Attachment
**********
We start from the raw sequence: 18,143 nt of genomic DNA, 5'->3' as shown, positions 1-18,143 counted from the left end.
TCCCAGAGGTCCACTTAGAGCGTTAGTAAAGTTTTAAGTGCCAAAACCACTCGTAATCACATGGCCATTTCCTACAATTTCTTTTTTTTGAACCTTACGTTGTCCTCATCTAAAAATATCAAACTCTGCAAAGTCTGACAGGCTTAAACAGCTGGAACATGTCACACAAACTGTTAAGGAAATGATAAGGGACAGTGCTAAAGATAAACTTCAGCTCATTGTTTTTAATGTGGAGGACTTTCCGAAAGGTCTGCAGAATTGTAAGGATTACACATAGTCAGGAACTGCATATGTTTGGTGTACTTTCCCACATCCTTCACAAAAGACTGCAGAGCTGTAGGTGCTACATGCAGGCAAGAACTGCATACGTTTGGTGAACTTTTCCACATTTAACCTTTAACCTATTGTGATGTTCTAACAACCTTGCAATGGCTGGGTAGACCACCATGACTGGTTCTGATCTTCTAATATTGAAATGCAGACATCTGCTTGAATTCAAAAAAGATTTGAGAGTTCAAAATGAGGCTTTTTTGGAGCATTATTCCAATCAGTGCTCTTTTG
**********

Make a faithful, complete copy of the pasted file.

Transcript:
We start from the raw sequence: 18,143 nt of genomic DNA, 5'->3' as shown, positions 1-18,143 counted from the left end.
TCCCAGAGGTCCACTTAGAGCGTTAGTAAAGTTTTAAGTGCCAAAACCACTCGTAATCACATGGCCATTTCCTACAATTTCTTTTTTTTGAACCTTACGTTGTCCTCATCTAAAAATATCAAACTCTGCAAAGTCTGACAGGCTTAAACAGCTGGAACATGTCACACAAACTGTTAAGGAAATGATAAGGGACAGTGCTAAAGATAAACTTCAGCTCATTGTTTTTAATGTGGAGGACTTTCCGAAAGGTCTGCAGAATTGTAAGGATTACACATAGTCAGGAACTGCATATGTTTGGTGTACTTTCCCACATCCTTCACAAAAGACTGCAGAGCTGTAGGTGCTACATGCAGGCAAGAACTGCATACGTTTGGTGAACTTTTCCACATTTAACCTTTAACCTATTGTGATGTTCTAACAACCTTGCAATGGCTGGGTAGACCACCATGACTGGTTCTGATCTTCTAATATTGAAATGCAGACATCTGCTTGAATTCAAAAAAGATTTGAGAGTTCAAAATGAGGCTTTTTTGGAGCATTATTCCAATCAGTGCTCTTTTG